On Sunday, according to a report by Israel’s Channel 2 News, Habayit Hayehudi Chairman, Minister Naftali Bennett, will arrive at the meeting of the leaders of the coalition parties with a demand that Netanyahu respond with two measures to the PA’s moves to incorporate the terror group Hamas in its ranks: first, Bennett wants Israel to sever all ties with the Palestinian Authority; second, Israel must revoke all of its agreements with the PA, including the construction of a new neighborhood on the outskirts of Ramallah and the construction of the PA industrial zone near Tarqumiyah, some 9 miles northwest of Hebron.
Incidentally, on Monday President Trump’s peace envoy Jason Greenblatt is scheduled to visit Tarqumiyah, as part of the Administration’s efforts to empower the PA economically as a path to a permanent peace deal. So and announcement of its cancellation should go over well in Washington.
In Netanyahu’s circle there does not appear to be much panic over the reconciliation signed between Mahmoud Abbas’ Fatah and Ismail Haniyeh’s Hamas, largely due to the fact that Hamas has rejected the two main Abbas demands – consolidating the weapons arsenal in Judea and Samaria and Gaza under PA rule and disarming the Hamas military wing. But no one denies that even at its current state of largely pretend reconciliation, the new PA poses a higher level of security threat to Israel than it did before the kiss-and-make-up sessions in Cairo.
On Thursday, Fatah and Hamas announced they had reached a compromise on the humanitarian crisis in Gaza – which had largely been caused by the PA cutting off electric power in the Strip. Also, control over the crossings between Gaza and both Israel and Egypt was transferred to Abbas’ Presidential Guard, and combined Fatah-Hamas monitoring committees have been established to consolidate the legal authority of the PA, including over the possession and use of weapons. It’s not the same as disbanding and disarming Hamas, but it photographs well.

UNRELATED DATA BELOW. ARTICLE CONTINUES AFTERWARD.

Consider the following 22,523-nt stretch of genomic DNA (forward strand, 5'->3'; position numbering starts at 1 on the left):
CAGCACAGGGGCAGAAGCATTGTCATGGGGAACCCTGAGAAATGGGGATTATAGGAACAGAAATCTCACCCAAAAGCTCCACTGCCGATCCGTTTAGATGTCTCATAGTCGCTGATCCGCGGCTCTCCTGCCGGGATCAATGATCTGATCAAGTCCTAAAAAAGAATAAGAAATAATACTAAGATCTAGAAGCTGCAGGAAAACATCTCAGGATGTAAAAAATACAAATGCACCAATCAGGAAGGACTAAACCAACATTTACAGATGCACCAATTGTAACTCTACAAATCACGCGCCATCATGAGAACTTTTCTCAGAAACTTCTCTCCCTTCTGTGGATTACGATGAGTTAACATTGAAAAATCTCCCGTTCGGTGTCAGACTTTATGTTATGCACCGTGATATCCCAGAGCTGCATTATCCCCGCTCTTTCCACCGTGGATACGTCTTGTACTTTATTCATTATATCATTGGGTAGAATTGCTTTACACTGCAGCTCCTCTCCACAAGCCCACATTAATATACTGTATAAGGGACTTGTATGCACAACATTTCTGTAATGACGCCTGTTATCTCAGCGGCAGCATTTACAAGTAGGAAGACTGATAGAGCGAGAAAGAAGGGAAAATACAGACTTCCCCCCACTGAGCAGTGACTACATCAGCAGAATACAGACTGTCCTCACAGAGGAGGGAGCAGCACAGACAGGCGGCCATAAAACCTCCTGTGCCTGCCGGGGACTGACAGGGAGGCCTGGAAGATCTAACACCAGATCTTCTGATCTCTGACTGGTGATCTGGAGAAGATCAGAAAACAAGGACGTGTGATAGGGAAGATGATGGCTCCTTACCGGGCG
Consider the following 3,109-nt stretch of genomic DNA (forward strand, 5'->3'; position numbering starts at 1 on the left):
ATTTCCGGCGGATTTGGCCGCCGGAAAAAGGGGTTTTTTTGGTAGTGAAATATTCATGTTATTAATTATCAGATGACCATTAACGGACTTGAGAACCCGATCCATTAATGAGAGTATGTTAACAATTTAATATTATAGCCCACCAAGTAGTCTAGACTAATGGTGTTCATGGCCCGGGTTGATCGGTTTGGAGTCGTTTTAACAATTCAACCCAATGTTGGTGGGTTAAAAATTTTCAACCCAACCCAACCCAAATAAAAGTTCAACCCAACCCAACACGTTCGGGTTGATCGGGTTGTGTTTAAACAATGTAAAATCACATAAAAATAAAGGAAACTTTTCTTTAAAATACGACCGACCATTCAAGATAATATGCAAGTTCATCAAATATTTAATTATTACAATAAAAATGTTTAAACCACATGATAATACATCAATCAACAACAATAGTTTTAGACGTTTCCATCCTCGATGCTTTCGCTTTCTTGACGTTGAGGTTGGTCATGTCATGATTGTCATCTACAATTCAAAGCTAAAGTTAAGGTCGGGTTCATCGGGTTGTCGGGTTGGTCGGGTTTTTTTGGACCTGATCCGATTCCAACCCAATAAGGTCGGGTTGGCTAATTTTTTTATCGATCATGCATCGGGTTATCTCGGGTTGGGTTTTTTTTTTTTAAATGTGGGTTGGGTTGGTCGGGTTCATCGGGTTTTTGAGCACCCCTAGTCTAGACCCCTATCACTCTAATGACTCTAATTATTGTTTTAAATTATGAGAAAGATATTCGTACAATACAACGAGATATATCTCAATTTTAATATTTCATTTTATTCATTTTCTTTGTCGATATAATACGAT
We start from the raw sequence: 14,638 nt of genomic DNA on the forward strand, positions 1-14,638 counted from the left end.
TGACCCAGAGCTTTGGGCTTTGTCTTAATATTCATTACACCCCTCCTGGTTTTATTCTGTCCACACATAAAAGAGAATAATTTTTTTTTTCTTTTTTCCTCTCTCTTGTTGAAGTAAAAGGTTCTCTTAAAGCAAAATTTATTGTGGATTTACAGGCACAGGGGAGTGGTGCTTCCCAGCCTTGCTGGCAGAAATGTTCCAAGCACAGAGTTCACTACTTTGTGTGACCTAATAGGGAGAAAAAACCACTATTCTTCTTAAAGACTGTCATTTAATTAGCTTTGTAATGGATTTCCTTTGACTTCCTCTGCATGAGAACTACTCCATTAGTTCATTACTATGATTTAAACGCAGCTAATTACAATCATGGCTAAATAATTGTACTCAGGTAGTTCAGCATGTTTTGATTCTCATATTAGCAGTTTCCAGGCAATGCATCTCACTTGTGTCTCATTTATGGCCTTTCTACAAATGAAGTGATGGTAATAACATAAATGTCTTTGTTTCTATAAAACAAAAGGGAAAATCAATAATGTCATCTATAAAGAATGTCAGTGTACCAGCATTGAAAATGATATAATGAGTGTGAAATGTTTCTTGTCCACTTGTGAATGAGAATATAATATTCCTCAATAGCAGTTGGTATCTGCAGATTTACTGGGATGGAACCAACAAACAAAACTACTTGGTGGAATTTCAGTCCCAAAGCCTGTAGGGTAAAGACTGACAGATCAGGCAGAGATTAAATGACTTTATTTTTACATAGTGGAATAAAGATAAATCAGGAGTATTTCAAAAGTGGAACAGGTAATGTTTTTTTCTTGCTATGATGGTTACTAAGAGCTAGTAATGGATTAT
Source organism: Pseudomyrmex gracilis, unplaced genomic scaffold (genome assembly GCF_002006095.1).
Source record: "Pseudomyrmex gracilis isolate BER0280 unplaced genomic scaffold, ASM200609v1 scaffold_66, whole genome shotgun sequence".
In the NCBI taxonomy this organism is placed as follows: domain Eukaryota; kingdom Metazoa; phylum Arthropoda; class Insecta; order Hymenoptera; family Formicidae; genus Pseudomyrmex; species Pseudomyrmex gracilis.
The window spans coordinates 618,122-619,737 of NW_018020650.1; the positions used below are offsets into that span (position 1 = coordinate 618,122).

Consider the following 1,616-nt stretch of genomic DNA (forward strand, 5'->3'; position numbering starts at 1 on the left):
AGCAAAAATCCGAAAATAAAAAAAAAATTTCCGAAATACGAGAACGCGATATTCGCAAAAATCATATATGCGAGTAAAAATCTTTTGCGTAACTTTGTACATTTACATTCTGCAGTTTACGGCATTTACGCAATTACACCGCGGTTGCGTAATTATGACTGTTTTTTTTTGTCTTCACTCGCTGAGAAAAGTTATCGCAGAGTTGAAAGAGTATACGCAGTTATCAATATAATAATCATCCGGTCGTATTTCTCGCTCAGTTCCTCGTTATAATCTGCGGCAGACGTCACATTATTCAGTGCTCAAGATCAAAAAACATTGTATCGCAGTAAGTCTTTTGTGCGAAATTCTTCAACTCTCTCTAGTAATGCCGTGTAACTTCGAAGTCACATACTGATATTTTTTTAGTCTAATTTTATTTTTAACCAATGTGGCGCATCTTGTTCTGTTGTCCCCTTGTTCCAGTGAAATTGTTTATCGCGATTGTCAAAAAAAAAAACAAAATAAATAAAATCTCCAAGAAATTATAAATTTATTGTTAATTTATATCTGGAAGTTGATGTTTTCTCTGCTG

Egypt, which has been the relentless catalyst of the most recent reconciliation government, has called for a meeting in Cairo on November 21, presumably to close the deal. In this context, with the US and Egypt being this invested in the new Fatah-Hamas move, Netanyahu may not be able to adopt Bennett’s demands, even if they make perfect sense.
Netanyahu will have to rely instead on the immortal adage of the late Abba Eban at the 1973 Geneva Peace Conference: “The Arabs never miss an opportunity to miss an opportunity.” Sooner or later, this shiny package of a reconciliation is bound to fall apart, since it makes no sense, for two main reasons: Hamas is incapable of accepting a true peace with Israel, and the PA is deathly frightened of what Hamas could do to it in an open and transparent national election.
Netanyahu will wait for the new PA government to collapse under its own weight of inherent conflicts and animosities, and will be very careful to avoid confrontation over this issue wither Cairo or Washington. Instead, the PM’s office stated on Friday that “any reconciliation between the Palestinian Authority and Hamas must include honoring international agreements and the Quartet conditions, first and foremost among them recognizing Israel and disarming Hamas.”
The Prime Minister’s Office statement continued: “As long as Hamas does not disarm and continues to call for the destruction of Israel, Israel holds it responsible for all terrorist actions originating in the Gaza Strip. Israel insists that the PA not allow any base whatsoever for Hamas terrorist actions from PA areas in Judea and Samaria or from Gaza, if the PA indeed takes responsibility for its territory.”